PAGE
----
HMRC Introduces New Rules

Historically, fixtures within commercial premises have been routinely ignored or omitted when initially calculating capital allowances. However, this has not precluded claims for the associated relief at a later date. Going forward, however, the option to retrospectively claim will no longer exist. Failing to account for the fixtures at the pre-contract stage of the process will thus have significant consequences for sellers and buyers alike.


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End of Transitional Period

At the end of March 2014, the transitional rules relating to the new legislation will end. From April 2014, a change to the way in which capital allowances on commercial buildings are treated comes into force. The new rules require the seller to factor in any fixtures in calculations prior to the sale. Failure to do so will preclude the buyer from subsequently claiming allowances on any fixtures which are included as part of the transaction.

What Are the Potential Issues?

Commercial property typically comes with a range of fixtures, such as electrical and building management systems, air conditioning, alarms, cabling for information technology systems, radiators and a myriad of other fixtures which are necessary or specific to the purpose of the building or business therein. Depending on the building in question, these fixtures may account for between 10 per cent and 30 per cent of the value of the property, representing a sizeable figure. From the end of the transitional period, these changes could potentially see unwitting purchasers lose the ability to claim capital allowances on fixtures which already exist in the building, should the seller fail to include them in the initial transaction value at the pre-contract stage of the sale.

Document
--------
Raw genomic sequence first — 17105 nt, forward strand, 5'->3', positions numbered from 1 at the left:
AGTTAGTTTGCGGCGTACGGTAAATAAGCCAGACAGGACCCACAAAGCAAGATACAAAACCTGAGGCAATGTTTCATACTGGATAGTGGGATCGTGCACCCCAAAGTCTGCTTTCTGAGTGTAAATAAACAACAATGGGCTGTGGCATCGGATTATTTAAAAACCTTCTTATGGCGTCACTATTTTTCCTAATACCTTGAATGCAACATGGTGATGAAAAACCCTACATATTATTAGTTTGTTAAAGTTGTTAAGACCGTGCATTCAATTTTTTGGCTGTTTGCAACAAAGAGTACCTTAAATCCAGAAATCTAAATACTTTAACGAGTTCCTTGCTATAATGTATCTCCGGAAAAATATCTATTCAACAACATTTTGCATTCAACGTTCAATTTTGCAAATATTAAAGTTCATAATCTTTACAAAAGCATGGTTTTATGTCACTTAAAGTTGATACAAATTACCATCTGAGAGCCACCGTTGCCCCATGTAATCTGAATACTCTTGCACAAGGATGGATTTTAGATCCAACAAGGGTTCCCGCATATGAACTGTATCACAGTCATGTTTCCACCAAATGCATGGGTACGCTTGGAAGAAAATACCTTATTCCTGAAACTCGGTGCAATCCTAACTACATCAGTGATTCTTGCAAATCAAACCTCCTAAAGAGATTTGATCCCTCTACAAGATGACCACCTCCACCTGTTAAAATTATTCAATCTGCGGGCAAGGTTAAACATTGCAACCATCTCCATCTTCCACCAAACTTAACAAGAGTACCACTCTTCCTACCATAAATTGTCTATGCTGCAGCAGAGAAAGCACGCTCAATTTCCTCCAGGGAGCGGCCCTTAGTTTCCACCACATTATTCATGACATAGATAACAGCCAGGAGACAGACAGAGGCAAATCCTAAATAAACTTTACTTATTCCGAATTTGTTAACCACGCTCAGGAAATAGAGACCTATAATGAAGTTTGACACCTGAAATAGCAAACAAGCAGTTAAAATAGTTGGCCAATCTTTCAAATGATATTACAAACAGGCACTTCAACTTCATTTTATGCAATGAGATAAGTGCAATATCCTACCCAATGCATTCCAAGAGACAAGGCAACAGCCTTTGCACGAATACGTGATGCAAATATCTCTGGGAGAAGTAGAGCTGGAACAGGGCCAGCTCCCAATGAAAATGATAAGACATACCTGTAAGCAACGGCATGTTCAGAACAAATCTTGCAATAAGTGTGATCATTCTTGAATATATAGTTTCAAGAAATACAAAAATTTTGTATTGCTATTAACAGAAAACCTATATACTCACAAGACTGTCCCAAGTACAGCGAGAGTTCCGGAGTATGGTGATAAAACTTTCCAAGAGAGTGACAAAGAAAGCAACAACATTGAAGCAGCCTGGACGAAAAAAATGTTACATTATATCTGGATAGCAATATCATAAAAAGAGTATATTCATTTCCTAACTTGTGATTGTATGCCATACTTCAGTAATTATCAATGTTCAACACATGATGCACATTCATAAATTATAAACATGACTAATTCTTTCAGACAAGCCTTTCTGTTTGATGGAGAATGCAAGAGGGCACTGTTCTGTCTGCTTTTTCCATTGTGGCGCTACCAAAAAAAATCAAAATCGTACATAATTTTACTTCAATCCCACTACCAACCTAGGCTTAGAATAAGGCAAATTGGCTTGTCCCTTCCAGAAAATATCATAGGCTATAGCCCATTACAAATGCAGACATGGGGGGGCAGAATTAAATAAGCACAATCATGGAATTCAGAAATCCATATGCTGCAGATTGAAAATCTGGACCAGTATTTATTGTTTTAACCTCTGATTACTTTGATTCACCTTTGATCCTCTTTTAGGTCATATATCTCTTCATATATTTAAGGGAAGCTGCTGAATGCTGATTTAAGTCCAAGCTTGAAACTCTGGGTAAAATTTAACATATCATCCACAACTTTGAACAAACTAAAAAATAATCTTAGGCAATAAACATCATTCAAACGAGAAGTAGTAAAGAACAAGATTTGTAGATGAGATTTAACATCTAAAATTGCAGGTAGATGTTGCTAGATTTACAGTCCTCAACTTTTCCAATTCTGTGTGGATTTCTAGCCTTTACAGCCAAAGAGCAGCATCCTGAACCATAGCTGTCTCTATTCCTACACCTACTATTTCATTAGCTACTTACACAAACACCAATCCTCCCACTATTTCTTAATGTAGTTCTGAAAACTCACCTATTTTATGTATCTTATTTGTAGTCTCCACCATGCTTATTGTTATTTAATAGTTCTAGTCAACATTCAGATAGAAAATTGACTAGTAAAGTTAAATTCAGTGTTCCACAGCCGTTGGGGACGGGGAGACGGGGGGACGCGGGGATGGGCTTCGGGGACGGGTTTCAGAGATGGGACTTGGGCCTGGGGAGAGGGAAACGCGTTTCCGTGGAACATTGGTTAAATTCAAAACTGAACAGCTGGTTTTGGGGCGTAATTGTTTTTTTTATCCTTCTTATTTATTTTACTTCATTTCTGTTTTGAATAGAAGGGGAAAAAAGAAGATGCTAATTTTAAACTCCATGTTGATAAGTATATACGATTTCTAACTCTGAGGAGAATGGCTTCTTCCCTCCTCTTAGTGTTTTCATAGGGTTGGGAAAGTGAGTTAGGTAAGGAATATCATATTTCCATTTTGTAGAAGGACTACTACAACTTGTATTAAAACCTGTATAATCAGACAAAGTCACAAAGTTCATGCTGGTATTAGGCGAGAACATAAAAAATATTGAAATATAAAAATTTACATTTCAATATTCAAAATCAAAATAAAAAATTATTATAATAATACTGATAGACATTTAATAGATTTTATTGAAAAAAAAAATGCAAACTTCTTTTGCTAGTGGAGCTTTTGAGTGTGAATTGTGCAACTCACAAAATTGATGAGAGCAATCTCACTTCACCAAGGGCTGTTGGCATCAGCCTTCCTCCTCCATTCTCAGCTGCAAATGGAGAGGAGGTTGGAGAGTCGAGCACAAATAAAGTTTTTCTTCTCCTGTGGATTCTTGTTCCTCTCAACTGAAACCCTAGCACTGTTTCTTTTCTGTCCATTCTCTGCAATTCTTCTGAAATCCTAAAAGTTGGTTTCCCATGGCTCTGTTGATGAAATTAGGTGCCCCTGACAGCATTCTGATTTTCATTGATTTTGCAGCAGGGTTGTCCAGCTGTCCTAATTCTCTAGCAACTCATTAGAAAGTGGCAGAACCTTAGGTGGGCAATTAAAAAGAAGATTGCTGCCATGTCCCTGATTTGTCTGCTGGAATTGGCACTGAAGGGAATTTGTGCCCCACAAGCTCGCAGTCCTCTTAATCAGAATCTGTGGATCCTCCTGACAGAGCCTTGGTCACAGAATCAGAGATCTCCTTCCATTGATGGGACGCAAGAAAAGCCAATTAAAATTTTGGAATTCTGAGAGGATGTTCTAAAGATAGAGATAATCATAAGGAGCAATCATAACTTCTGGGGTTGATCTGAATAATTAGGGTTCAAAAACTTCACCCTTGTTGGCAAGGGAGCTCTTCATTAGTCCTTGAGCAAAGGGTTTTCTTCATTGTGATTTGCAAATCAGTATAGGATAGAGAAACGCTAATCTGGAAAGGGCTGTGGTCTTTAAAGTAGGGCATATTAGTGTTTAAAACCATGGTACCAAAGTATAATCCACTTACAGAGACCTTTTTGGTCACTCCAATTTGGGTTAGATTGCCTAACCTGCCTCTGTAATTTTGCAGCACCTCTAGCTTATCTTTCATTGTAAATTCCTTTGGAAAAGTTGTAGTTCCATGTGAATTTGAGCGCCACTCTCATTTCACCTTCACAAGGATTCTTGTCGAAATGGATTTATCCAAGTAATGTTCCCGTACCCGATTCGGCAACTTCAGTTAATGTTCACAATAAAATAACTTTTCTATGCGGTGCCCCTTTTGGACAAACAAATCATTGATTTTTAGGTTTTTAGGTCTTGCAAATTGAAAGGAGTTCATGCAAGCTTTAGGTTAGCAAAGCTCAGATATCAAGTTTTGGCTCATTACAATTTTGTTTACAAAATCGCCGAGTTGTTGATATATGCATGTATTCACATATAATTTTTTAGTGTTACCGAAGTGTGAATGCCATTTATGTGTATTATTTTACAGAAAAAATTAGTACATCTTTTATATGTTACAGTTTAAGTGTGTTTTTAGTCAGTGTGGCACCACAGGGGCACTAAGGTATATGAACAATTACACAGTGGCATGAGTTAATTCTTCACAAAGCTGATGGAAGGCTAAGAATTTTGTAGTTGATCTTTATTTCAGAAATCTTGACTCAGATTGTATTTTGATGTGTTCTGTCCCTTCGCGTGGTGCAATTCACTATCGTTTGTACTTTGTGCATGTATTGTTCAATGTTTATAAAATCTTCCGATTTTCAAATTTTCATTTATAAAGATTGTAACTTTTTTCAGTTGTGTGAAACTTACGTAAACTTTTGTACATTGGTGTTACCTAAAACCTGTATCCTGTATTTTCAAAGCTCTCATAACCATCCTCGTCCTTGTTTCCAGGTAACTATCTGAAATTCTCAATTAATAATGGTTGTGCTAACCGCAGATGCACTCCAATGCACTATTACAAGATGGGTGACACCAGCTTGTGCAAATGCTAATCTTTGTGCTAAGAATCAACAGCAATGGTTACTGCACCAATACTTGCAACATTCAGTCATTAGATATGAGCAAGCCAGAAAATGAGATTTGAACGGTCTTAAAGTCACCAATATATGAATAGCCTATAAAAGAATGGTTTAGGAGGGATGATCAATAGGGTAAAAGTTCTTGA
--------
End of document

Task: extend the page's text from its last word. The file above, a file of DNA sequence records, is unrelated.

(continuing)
Arbitration in the Event of a Dispute Between the Parties

In the event of any dispute during the process, the case can be referred to a tribunal, giving the parties the opportunity to determine a value which seems reasonable and fair. In order to pre-empt any such issues, it is important to ensure that the full valuation is properly assimilated as an integral part of the pre-contract process. This must now include an accurate capital allowances review.

Should the seller have failed to have identified and claimed the appropriate allowances, there will be no opportunity to settle the dispute via a tribunal after the event. So failure to address this essential element of the process from the outset may result in substantial financial losses.

Limitations to Scope

One final consideration to factor into any decisions is that the changes apply only to fixtures purchased by the previous owner since April 2012. However, prior to purchasing any commercial property, it is advisable to make thorough enquiries and to procure independent valuations of all associated fixtures and fittings. This should ensure that the parties are in a position to take full advantage of capital allowances, even in the light of this latest change to the legislation. Further information can be obtained from